Studio SessionsMusicians perform and discuss their work in the studios of NPR and NPR Music station partners. Live music sessions, interviews, and the best new songs in rock, pop, folk, classical, jazz, blues, urban, and world music. Watch video sessions.
The singer-songwriter has a repertoire that ranges from soft ballads to tough rock songs to political anthems. A remarkable, empathetic songwriter, McMurtry has released seven enormously acclaimed albums in his nearly 20-year career.
Veteran guitarist Ralph Towner has a unique style of playing, and his compositions are inspired by a wide array of influences, from Bach to Brazil and jazz. Towner plays an original piece, "Anniversary Song," followed by his own arrangement of George Gershwin's "My Man's Gone Now."
Blending together an array of musical styles and influences, singer/guitarist Ben Harper has carved out an unusual and exciting 12-year career. Accompanied by his backing band The Innocent Criminals, Harper skillfully combines acoustic folk, blues, funk, soul and hard rock.
Elvis Costello and Allen Toussaint have come together to write and record a warm, hopeful new album. The two chose to make The River in Reverse in Hurricane Katrina-ravaged New Orleans as a gesture of hope. Most of the album's 13 tracks were recorded as free-flowing jam sessions.
With a musical career that spans nearly half a century, Stephen Stills can be counted among rock's most enduring and vital icons. Stills possesses a highly melodic vocal and guitar style that has endeared him to millions of folk, rock and pop fans around the world.
Bonnie Raitt stops by NPR's Washington studios for a live performance. She plays songs from Souls Alike, her 18th album, and chats with callers about music, her career, and the interplay between work as an artist and her social activism.
The band uses tap-dancing in place of drumming, but it's the Omaha natives' infectious blend of girl-group vocal harmonies, brash rock and tightly constructed pop that makes it far more than the sum of its gimmicks.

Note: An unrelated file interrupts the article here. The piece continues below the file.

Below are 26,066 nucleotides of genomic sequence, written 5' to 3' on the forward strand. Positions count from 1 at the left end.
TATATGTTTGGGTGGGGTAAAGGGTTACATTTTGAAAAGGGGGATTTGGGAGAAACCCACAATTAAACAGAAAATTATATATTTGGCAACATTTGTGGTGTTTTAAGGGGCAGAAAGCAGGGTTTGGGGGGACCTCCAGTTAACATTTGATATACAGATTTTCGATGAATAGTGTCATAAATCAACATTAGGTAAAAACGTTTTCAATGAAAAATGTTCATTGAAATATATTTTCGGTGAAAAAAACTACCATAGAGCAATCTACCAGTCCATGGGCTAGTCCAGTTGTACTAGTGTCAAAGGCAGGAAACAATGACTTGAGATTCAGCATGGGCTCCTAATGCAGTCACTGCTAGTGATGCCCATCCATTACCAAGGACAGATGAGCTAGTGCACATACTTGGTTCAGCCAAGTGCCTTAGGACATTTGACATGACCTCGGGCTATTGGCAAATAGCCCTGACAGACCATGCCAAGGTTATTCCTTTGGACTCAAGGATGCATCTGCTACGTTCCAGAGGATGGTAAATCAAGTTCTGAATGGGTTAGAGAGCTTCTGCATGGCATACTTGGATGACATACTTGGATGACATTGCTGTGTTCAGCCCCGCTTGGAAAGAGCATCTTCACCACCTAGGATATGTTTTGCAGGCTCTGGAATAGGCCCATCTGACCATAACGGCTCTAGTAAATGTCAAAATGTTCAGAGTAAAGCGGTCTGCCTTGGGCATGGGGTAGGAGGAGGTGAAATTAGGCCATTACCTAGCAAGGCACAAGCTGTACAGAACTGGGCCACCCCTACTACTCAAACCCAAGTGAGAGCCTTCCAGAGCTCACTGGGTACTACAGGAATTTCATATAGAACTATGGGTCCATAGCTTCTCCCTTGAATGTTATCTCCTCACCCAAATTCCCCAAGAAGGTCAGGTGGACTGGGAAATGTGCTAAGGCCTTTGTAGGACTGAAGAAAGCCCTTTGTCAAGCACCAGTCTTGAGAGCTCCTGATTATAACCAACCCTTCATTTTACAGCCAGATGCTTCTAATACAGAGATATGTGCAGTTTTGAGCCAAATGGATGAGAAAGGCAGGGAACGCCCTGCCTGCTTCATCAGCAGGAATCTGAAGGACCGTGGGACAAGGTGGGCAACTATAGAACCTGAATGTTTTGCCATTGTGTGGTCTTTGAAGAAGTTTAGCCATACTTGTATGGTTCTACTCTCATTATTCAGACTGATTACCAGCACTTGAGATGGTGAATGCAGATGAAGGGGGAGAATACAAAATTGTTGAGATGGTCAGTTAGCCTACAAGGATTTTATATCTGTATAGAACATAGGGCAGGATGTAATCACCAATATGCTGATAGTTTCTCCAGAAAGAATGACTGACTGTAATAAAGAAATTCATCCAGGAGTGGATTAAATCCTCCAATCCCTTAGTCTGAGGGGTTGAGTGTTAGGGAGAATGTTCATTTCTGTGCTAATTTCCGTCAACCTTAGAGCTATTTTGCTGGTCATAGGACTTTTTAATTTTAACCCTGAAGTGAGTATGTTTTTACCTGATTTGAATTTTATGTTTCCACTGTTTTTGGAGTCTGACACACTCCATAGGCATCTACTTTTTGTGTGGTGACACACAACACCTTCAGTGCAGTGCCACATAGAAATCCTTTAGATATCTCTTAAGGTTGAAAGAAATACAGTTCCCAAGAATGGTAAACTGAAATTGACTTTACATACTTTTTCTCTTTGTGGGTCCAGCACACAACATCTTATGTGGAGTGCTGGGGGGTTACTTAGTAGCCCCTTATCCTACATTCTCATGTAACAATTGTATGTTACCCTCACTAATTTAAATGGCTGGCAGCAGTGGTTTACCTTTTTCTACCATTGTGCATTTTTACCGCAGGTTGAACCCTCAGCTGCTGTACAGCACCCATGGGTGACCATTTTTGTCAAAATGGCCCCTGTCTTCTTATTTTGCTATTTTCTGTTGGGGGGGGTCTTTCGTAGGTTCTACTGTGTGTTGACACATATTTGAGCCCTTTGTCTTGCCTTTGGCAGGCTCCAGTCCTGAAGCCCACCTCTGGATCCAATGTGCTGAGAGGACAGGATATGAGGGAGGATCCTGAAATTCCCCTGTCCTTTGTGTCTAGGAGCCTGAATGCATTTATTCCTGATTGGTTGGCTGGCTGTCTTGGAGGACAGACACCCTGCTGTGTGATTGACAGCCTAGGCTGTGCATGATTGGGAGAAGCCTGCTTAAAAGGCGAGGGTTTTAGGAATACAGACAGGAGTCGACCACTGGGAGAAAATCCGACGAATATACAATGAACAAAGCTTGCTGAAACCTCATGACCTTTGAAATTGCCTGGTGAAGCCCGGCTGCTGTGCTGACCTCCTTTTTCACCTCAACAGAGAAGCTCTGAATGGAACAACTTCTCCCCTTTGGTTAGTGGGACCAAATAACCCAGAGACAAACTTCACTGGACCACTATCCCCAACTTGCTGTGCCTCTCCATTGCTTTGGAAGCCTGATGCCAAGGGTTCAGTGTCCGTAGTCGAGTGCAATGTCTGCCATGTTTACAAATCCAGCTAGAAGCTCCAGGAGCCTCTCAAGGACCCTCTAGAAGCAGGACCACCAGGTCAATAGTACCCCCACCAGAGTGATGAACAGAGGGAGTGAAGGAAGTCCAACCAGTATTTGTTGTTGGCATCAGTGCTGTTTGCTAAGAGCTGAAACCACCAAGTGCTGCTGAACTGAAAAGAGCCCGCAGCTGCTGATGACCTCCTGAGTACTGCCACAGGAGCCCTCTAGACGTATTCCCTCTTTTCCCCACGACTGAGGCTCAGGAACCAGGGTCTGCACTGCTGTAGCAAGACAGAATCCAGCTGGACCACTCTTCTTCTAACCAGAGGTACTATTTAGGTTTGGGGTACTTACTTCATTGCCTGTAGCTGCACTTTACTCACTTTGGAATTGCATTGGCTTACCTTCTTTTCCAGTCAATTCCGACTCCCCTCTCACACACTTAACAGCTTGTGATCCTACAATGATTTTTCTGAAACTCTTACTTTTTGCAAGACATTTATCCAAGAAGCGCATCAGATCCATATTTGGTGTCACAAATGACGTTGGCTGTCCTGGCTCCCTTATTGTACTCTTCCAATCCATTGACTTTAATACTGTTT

Tilly and the Wall in Studio on World Cafe - 07/06/2006
Drawing from their training in the classics, jazz, pop and funk, the four members of Animal Liberation Orchestra strive to make creative, upbeat, ever-evolving music. Their feel-good California vibe and their quirky, engaging live shows have made ALO a rising star in jam-band circles.
Animal Liberation Orchestra in Studio on World Cafe - 07/05/2006
Gabriela Montero combines classical piano playing with improvisation. She stops by the NPR studios to share some of her music, including improvisations on Rachmaninoff's Moment Musicaux Op. 16, No. 4 and Bach's Toccata in D Minor.
Pianist Kevin Li, 10, performs Chopin's Nocturne, Op. 55, No. 1. He named his piano "Susan" in honor of his first piano teacher, who is very special to him. "I've studied with her for the past five years, but she arranged for me to switch teachers recently," he explains. "She says it's important for me to learn a new style."
Saxophonist Walter Nichols, 15, joins Christopher O'Riley for a performance of Jacques Iberts' Concertino de Camera. Nichols started playing saxophone in the fifth grade and took to it almost immediately. "It didn't take much effort for me to become good at it, and I liked playing music," he says.
Cellist Molly Goforth, 17, performs George Crumb's Cello Sonata, 1st and 3rd mvts. Goforth started playing cello in the fourth grade. "I started out through a string recruitment program in Birmingham called the Music Opportunity Program," she explains. "It's a recruitment program sponsored by the Alabama School of Fine Arts." She got a lot from the program, and now attends the Alabama School of Fine Arts.